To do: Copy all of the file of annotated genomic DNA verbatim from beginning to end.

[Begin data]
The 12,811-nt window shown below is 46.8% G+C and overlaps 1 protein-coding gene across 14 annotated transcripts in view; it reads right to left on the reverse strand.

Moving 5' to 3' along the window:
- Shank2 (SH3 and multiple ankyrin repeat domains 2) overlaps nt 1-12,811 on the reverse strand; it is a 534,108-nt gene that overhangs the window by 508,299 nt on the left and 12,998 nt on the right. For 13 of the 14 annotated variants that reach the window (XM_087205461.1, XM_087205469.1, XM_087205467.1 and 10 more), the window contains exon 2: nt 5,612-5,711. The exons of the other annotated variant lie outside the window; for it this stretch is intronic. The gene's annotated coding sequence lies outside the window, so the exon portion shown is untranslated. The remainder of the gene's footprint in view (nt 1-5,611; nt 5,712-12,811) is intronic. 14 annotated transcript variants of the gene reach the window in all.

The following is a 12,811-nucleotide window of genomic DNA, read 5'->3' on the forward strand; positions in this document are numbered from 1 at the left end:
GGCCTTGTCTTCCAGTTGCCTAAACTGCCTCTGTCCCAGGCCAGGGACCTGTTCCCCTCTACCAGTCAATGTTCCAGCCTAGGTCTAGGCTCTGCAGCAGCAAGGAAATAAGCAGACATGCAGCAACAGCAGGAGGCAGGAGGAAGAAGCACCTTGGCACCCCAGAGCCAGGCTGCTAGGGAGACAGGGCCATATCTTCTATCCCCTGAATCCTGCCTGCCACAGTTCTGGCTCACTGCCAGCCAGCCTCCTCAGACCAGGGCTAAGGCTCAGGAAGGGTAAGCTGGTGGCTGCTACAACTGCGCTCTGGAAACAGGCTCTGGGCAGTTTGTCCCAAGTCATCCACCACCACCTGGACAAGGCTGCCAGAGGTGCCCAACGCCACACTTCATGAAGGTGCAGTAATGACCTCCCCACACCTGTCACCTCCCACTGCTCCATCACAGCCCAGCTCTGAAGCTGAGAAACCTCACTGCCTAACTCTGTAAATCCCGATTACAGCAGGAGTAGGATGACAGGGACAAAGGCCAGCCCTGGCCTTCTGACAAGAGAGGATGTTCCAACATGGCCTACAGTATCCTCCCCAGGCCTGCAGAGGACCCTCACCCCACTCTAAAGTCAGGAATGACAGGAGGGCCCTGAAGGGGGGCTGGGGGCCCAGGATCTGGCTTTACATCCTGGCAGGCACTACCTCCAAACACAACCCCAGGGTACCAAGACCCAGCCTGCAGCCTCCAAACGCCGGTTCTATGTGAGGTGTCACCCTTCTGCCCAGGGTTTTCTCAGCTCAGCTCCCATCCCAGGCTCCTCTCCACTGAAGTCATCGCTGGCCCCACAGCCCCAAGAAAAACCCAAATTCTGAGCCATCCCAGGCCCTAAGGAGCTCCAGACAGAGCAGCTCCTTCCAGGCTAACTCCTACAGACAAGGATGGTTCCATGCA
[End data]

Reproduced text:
The 12,811-nt window shown below is 46.8% G+C and overlaps 1 protein-coding gene across 14 annotated transcripts in view; it reads right to left on the reverse strand.

Moving 5' to 3' along the window:
- Shank2 (SH3 and multiple ankyrin repeat domains 2) overlaps nt 1-12,811 on the reverse strand; it is a 534,108-nt gene that overhangs the window by 508,299 nt on the left and 12,998 nt on the right. For 13 of the 14 annotated variants that reach the window (XM_087205461.1, XM_087205469.1, XM_087205467.1 and 10 more), the window contains exon 2: nt 5,612-5,711. The exons of the other annotated variant lie outside the window; for it this stretch is intronic. The gene's annotated coding sequence lies outside the window, so the exon portion shown is untranslated. The remainder of the gene's footprint in view (nt 1-5,611; nt 5,712-12,811) is intronic. 14 annotated transcript variants of the gene reach the window in all.

The following is a 12,811-nucleotide window of genomic DNA, read 5'->3' on the forward strand; positions in this document are numbered from 1 at the left end:
GGCCTTGTCTTCCAGTTGCCTAAACTGCCTCTGTCCCAGGCCAGGGACCTGTTCCCCTCTACCAGTCAATGTTCCAGCCTAGGTCTAGGCTCTGCAGCAGCAAGGAAATAAGCAGACATGCAGCAACAGCAGGAGGCAGGAGGAAGAAGCACCTTGGCACCCCAGAGCCAGGCTGCTAGGGAGACAGGGCCATATCTTCTATCCCCTGAATCCTGCCTGCCACAGTTCTGGCTCACTGCCAGCCAGCCTCCTCAGACCAGGGCTAAGGCTCAGGAAGGGTAAGCTGGTGGCTGCTACAACTGCGCTCTGGAAACAGGCTCTGGGCAGTTTGTCCCAAGTCATCCACCACCACCTGGACAAGGCTGCCAGAGGTGCCCAACGCCACACTTCATGAAGGTGCAGTAATGACCTCCCCACACCTGTCACCTCCCACTGCTCCATCACAGCCCAGCTCTGAAGCTGAGAAACCTCACTGCCTAACTCTGTAAATCCCGATTACAGCAGGAGTAGGATGACAGGGACAAAGGCCAGCCCTGGCCTTCTGACAAGAGAGGATGTTCCAACATGGCCTACAGTATCCTCCCCAGGCCTGCAGAGGACCCTCACCCCACTCTAAAGTCAGGAATGACAGGAGGGCCCTGAAGGGGGGCTGGGGGCCCAGGATCTGGCTTTACATCCTGGCAGGCACTACCTCCAAACACAACCCCAGGGTACCAAGACCCAGCCTGCAGCCTCCAAACGCCGGTTCTATGTGAGGTGTCACCCTTCTGCCCAGGGTTTTCTCAGCTCAGCTCCCATCCCAGGCTCCTCTCCACTGAAGTCATCGCTGGCCCCACAGCCCCAAGAAAAACCCAAATTCTGAGCCATCCCAGGCCCTAAGGAGCTCCAGACAGAGCAGCTCCTTCCAGGCTAACTCCTACAGACAAGGATGGTTCCATGCA